Michigan’s Secretary of State has suspended the license of a used-car dealer’s repair facility.

Secretary of State staff conducted a routine inspection at the repair facility for Cars R Us in Flint, which is owned by James Hall. The inspection found the facility to be out of compliance.

The business allegedly failed to maintain records in accordance with the law, failed to provide a customer with a proper invoice, failed to inform a customer of the right to return replaced parts and violated mechanic certification requirements.

Cars R Us then failed to appear for two scheduled conferences with department staff.

The father-and-son owners of a Mississippi used-car dealership pled guilty in what the National Highway Traffic Safety Administration is calling “a large-scale vehicle odometer rollback scheme.”


Mark Longgrear and his son, Zachary Longgrear, admitted to conspiring to reset and alter the odometers of motor vehicles and to giving or causing to be given false statements relating to odometers.  Mark Longgrear also pled guilty to six counts of securities fraud.


From 2014 through at least February 2018, the Longgrears, both individually and under their company, Southern Auto Buyers LLC, bought a large number of late-model, high-mileage vehicles from numerous sources. They then illegally altered the odometers of these vehicles to show lower mileage.


The pair also forged and fraudulently created paperwork to secure new titles showing the false lower mileage on these vehicles, and then sold the vehicles directly to individuals and automobile dealerships at much higher prices.  Some of these rolled-back vehicles were subsequently sold by the dealerships to consumers in Mississippi and elsewhere.


Sentencing is scheduled for Dec. 12. 


The count of conspiracy carries a maximum penalty of 5 years in prison and a fine of up to $250,000 or twice the gross gain or loss, whichever is greater.  Each securities fraud violation carries a maximum penalty of 10 years in prison and $250,000 fine or twice the gross gain or loss, whichever is greater. 


Restitution may also be ordered.

Equifax Inc. announced the launch of its FraudIQ Synthetic ID Alerts, developed to protect against synthetic identity (ID) fraud while minimizing false positives.


FraudIQ Synthetic ID Alerts, delivered in batch or real-time, are based on patent-pending algorithms that analyze attributes such as authorized user behaviors and identity discrepancies to help determine if the identity presented is potentially synthetic.


Synthetic ID fraud occurs when new fake identities are created using different components of real identities, such as a name from one person, an address from another and the Social Security Number from someone else. After the identity is created, fraudsters open new accounts, gain credit, and abandon the accounts.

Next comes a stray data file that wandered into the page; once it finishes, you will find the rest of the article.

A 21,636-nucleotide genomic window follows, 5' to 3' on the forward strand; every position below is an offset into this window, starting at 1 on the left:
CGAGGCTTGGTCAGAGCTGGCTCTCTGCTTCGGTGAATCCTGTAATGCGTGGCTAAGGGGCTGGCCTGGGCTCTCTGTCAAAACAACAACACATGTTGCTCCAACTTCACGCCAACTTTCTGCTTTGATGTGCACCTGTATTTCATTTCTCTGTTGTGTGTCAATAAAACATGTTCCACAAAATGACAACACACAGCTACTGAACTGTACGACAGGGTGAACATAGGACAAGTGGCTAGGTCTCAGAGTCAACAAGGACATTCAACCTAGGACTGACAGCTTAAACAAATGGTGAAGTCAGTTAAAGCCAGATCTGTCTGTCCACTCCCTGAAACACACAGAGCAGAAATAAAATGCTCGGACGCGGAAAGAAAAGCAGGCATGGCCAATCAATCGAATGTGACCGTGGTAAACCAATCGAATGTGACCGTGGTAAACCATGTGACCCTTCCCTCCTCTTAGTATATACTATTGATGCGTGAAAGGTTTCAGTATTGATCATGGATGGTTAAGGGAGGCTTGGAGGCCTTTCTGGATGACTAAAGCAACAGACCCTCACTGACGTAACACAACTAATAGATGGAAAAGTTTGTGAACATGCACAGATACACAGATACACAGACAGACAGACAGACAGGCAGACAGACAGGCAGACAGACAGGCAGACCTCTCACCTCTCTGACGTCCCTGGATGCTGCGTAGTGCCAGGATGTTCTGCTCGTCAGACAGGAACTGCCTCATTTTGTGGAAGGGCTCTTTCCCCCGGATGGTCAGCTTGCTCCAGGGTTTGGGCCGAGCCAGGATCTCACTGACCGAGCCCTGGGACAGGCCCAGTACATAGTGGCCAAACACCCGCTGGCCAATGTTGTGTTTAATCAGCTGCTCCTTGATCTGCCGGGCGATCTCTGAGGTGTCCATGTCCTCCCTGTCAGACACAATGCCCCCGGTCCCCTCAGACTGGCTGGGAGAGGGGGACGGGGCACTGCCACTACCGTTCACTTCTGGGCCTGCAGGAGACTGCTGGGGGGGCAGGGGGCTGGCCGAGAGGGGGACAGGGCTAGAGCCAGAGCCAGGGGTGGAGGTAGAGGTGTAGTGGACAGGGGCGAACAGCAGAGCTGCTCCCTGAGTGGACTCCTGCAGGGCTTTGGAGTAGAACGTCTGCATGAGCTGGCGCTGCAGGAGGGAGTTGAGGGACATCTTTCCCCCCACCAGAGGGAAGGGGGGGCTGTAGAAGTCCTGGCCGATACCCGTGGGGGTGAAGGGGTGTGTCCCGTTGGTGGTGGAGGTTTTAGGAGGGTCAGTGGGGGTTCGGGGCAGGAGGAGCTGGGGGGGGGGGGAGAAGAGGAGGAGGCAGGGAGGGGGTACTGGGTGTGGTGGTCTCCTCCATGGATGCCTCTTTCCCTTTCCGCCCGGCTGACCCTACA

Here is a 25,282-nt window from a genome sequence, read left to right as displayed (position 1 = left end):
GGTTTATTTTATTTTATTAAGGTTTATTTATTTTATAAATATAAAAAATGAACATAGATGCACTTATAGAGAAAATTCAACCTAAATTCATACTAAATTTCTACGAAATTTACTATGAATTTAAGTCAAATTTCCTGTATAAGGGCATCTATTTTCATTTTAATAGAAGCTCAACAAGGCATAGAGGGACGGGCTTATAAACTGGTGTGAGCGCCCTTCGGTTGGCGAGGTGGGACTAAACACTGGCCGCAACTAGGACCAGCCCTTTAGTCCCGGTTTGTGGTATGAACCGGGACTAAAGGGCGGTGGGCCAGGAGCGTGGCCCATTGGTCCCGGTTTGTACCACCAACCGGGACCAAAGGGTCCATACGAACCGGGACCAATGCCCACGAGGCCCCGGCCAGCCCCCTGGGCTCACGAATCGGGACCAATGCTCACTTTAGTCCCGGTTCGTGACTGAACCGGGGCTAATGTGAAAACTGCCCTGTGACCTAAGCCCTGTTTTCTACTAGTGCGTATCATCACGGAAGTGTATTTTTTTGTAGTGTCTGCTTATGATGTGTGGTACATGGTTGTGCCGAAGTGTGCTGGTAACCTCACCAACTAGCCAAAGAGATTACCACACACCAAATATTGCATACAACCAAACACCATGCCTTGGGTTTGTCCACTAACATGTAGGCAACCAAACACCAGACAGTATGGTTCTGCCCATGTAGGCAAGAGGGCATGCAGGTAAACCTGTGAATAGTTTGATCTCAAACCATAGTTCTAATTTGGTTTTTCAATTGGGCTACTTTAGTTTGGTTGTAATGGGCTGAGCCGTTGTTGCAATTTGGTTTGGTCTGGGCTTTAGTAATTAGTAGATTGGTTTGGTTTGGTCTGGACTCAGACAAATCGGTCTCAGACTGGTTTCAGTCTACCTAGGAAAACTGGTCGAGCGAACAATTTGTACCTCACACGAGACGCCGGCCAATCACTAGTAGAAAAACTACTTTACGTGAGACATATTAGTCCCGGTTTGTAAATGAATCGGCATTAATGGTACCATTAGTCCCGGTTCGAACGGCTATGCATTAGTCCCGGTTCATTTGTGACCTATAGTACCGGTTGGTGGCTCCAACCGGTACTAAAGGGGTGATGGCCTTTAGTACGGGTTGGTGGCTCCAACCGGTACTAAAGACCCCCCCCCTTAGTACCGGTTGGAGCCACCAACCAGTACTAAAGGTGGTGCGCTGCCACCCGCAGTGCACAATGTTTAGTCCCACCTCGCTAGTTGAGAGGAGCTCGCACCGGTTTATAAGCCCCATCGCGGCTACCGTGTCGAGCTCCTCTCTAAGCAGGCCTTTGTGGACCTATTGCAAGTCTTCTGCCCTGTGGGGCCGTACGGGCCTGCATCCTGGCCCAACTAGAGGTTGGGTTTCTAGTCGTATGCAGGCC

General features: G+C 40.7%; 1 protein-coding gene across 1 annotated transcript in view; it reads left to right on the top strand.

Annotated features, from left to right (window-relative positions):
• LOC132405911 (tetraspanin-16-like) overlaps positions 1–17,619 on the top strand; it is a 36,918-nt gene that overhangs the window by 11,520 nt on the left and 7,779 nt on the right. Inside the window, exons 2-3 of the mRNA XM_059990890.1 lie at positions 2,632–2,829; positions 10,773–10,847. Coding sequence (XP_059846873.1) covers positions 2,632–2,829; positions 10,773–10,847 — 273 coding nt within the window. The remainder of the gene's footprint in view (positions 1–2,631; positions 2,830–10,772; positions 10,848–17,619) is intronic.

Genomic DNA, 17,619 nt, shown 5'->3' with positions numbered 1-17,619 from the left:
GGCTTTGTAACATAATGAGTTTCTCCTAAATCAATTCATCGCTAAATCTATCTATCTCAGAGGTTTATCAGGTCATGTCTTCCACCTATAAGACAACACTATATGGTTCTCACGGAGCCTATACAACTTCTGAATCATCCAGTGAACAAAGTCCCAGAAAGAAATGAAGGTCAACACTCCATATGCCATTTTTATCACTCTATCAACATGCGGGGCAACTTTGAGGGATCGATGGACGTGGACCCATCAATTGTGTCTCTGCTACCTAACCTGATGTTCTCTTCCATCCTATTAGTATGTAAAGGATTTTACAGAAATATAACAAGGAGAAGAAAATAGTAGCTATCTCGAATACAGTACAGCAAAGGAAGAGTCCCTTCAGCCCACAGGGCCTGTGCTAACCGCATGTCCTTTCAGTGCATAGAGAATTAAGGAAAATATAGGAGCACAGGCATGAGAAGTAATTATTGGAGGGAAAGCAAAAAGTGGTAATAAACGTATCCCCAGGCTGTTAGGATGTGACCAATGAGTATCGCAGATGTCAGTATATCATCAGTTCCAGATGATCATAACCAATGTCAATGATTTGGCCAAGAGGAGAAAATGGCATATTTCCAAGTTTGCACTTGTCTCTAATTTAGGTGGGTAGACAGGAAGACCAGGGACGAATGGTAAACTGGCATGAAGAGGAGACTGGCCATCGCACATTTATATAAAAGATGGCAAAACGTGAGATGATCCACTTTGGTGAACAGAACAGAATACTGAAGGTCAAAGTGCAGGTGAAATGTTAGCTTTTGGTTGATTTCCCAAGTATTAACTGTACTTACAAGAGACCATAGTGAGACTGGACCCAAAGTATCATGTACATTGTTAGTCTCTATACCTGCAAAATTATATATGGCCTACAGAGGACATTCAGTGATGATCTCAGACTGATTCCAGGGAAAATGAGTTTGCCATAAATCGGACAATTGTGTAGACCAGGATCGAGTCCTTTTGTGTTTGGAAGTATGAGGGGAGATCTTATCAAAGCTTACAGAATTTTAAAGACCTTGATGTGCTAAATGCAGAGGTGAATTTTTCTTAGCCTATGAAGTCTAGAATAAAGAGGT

Police say that found two-dozen clocked vehicles when they inspected a Florida used-car dealership.


The Lee County Sheriff's Office Auto Theft and Economic Crimes Units conducted a joint dealership inspection with the Florida Department of Safety in Fort Myers.


Detectives conducted the inspection to ensure the business was maintaining appropriate vehicle records and not defrauding customers by falsifying vehicle odometer readings or Vehicle Identification Numbers (VIN).  During the inspection, detective located 24 vehicles with altered odometers. 


Records indicated 22 of the vehicle's odometers were altered while owned and maintained by PG Auto Sales.  Investigators determined the odometers were rolled back an average of 50,000 to 80,000 miles.


Investigators made contact with Miguel Preciado-Valadez, who identified himself as the president and manager of the business.  During the course of the investigation, detectives learned that Valadez utilized a third party to alter odometer readings in order to move inventory at a faster pace. 


Preciado-Valadez was subsequently arrested and charged with 22 counts of odometer fraud. Twenty-four altered vehicles were seized and towed to the Lee County Sheriff's Office evidence facility.

A Kansas used-car dealer has entered into a consent judgment with the local district attorney based on allegations he failed to disclose safety recalls and attempted to disclaim implied warranties.


The agreement between Thomas Bland, owner of Quality Automotive Group LLC, and the Sedgwick County District Attorney’s Office calls for him to pay $16,035.68 in civil penalties, restitution, court costs, and fees. The agreement also requires Bland to check all his vehicles for recalls, fully disclose any recalls before selling the cars to consumers and provide proper written Buyers Guides as required by law.


The District Attorney’s Consumer Protection Division alleged Bland failed to disclose three safety recalls and was distributing an improper Buyers Guide.
Bland admitted the allegations.

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